DW: I’m sure that’s the case, but I would hope this is more representative of what is to come. I’m sure it’s frustrating and difficult, but you know as well as I do that the films that endure, that people watch years from now, are the ones that are difficult to make, and don’t always find a mass audience to begin with.

BW: I think that one of the highest compliments that I could receive is if this is watched years down the road, or continues to be watched, and isn’t forgotten like so many films. We’ll see.

The films that influenced me are often the older classic films, such as those by Truffaut, Kurosawa, Bergman and all those. I didn’t discover these films till much later, and you discover them because they endure. The Dardenne brothers’ films more recently.

DW: The conditions Angela [Lauren Ambrose] lives in are lived in by tens of millions of people, one way or another. People hanging on by their fingernails.

BW: Forty or so million in the US by the last official count, which is inexcusable. Depending on your political views.

DW: Some people are doing very well.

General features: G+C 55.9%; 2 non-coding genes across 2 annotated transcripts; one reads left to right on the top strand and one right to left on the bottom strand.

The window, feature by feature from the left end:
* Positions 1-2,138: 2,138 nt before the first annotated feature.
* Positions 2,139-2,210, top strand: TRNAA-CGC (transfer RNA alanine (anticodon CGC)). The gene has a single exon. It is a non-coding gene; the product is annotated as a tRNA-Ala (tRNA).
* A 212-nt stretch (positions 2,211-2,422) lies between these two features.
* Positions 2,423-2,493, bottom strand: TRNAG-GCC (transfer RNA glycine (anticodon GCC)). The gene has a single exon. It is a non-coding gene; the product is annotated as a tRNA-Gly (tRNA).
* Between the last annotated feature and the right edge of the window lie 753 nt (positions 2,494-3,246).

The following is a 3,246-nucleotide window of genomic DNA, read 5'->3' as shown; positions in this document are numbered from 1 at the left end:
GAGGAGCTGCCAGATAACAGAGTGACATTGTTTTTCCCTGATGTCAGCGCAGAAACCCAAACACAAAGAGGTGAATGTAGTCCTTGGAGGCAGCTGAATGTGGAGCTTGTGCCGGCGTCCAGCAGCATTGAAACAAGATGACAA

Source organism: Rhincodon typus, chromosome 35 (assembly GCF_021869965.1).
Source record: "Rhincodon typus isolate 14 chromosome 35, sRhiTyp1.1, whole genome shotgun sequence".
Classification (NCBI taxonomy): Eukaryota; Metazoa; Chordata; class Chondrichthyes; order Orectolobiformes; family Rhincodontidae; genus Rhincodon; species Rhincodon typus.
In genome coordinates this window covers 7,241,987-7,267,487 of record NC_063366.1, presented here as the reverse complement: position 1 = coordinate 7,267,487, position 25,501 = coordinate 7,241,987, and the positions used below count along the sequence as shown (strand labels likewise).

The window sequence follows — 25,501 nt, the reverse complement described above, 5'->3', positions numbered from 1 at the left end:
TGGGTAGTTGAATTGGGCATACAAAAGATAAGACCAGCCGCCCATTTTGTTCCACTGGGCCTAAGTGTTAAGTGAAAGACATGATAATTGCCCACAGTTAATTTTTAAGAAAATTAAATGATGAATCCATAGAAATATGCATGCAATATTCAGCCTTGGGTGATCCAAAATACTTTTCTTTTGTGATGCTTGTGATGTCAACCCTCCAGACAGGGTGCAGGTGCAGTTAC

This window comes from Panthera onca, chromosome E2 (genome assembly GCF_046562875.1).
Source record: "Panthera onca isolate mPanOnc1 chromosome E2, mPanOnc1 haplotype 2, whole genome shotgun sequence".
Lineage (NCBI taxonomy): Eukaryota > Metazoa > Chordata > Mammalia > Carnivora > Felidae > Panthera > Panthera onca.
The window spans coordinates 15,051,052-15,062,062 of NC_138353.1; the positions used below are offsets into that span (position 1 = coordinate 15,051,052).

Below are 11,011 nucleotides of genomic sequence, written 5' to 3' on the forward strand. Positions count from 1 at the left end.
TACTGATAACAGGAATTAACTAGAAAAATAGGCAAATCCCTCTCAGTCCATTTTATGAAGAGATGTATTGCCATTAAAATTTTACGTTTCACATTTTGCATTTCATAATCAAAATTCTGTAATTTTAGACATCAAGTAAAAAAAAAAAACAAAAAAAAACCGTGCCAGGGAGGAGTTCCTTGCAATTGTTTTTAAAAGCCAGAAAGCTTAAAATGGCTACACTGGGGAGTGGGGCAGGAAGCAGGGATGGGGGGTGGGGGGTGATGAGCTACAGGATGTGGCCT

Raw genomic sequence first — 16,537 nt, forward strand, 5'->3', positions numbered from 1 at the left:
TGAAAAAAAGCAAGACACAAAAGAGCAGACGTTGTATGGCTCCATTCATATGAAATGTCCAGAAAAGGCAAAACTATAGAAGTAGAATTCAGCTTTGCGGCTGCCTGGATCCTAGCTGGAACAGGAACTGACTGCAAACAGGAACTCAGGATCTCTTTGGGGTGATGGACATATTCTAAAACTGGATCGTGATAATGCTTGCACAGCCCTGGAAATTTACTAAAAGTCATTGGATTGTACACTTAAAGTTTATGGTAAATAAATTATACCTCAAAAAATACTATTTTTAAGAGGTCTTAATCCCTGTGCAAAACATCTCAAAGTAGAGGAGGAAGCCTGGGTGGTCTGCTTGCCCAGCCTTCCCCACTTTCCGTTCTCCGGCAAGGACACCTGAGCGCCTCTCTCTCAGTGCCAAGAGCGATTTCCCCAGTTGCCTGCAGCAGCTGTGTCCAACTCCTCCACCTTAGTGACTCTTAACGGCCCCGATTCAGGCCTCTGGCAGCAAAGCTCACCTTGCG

BW: That’s true.

DW: You mention the Dardenne brothers. Think of Me does make L’Enfant [The Child] come to mind, although I think this is a better film. Their films now, in my opinion, tend to end up pointing the finger at the poor, blaming the poor for their bad choices and passing on, perhaps unintentionally, the official mantra about ‘personal or individual responsibility.’ Obviously, if Angela in your film had ‘sold’ her child, it would be god-awful and she would bear the responsibility. But the conditions under which she faces that choice are not of her making.

BW: When I was a kid, when my father left, and we had nothing and for years we struggled by, I would often say to myself, ‘Why doesn’t somebody help us? Why doesn’t somebody just help us? This is unreal.’ And I think I’ve carried that throughout my life and it’s affected my belief system, it’s affected my own philosophy.

DW: I was pleased it ended as it did.